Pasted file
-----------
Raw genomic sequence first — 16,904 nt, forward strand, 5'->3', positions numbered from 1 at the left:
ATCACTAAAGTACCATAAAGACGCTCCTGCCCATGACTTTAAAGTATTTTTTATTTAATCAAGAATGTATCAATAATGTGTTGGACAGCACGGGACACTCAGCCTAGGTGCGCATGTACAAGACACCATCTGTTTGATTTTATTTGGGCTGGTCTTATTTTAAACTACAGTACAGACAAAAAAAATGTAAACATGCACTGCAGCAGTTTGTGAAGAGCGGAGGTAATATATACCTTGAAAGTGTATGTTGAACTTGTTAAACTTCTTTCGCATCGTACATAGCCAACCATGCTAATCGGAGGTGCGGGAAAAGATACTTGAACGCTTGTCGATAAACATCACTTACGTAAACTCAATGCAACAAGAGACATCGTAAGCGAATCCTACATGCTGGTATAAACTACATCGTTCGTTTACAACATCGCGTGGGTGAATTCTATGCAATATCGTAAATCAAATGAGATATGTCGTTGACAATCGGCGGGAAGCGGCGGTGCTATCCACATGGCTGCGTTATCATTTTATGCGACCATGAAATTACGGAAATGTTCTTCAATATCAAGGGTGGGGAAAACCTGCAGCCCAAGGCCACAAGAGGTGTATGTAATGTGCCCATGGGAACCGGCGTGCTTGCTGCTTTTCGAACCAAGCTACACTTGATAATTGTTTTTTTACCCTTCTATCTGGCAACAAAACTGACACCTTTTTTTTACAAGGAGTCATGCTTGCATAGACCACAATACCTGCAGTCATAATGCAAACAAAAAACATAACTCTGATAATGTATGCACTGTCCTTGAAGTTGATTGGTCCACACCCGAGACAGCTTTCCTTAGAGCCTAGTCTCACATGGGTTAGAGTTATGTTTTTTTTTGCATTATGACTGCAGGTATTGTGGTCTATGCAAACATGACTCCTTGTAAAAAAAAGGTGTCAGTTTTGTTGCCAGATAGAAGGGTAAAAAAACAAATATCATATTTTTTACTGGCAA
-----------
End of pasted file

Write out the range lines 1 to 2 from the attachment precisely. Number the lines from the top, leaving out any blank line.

Raw genomic sequence first — 16,904 nt, forward strand, 5'->3', positions numbered from 1 at the left:
ATCACTAAAGTACCATAAAGACGCTCCTGCCCATGACTTTAAAGTATTTTTTATTTAATCAAGAATGTATCAATAATGTGTTGGACAGCACGGGACACTCAGCCTAGGTGCGCATGTACAAGACACCATCTGTTTGATTTTATTTGGGCTGGTCTTATTTTAAACTACAGTACAGACAAAAAAAATGTAAACATGCACTGCAGCAGTTTGTGAAGAGCGGAGGTAATATATACCTTGAAAGTGTATGTTGAACTTGTTAAACTTCTTTCGCATCGTACATAGCCAACCATGCTAATCGGAGGTGCGGGAAAAGATACTTGAACGCTTGTCGATAAACATCACTTACGTAAACTCAATGCAACAAGAGACATCGTAAGCGAATCCTACATGCTGGTATAAACTACATCGTTCGTTTACAACATCGCGTGGGTGAATTCTATGCAATATCGTAAATCAAATGAGATATGTCGTTGACAATCGGCGGGAAGCGGCGGTGCTATCCACATGGCTGCGTTATCATTTTATGCGACCATGAAATTACGGAAATGTTCTTCAATATCAAGGGTGGGGAAAACCTGCAGCCCAAGGCCACAAGAGGTGTATGTAATGTGCCCATGGGAACCGGCGTGCTTGCTGCTTTTCGAACCAAGCTACACTTGATAATTGTTTTTTTACCCTTCTATCTGGCAACAAAACTGACACCTTTTTTTTACAAGGAGTCATGCTTGCATAGACCACAATACCTGCAGTCATAATGCAAACAAAAAACATAACTCTGATAATGTATGCACTGTCCTTGAAGTTGATTGGTCCACACCCGAGACAGCTTTCCTTAGAGCCTAGTCTCACATGGGTTAGAGTTATGTTTTTTTTTGCATTATGACTGCAGGTATTGTGGTCTATGCAAACATGACTCCTTGTAAAAAAAAGGTGTCAGTTTTGTTGCCAGATAGAAGGGTAAAAAAACAAATATCATATTTTTTACTGGCAA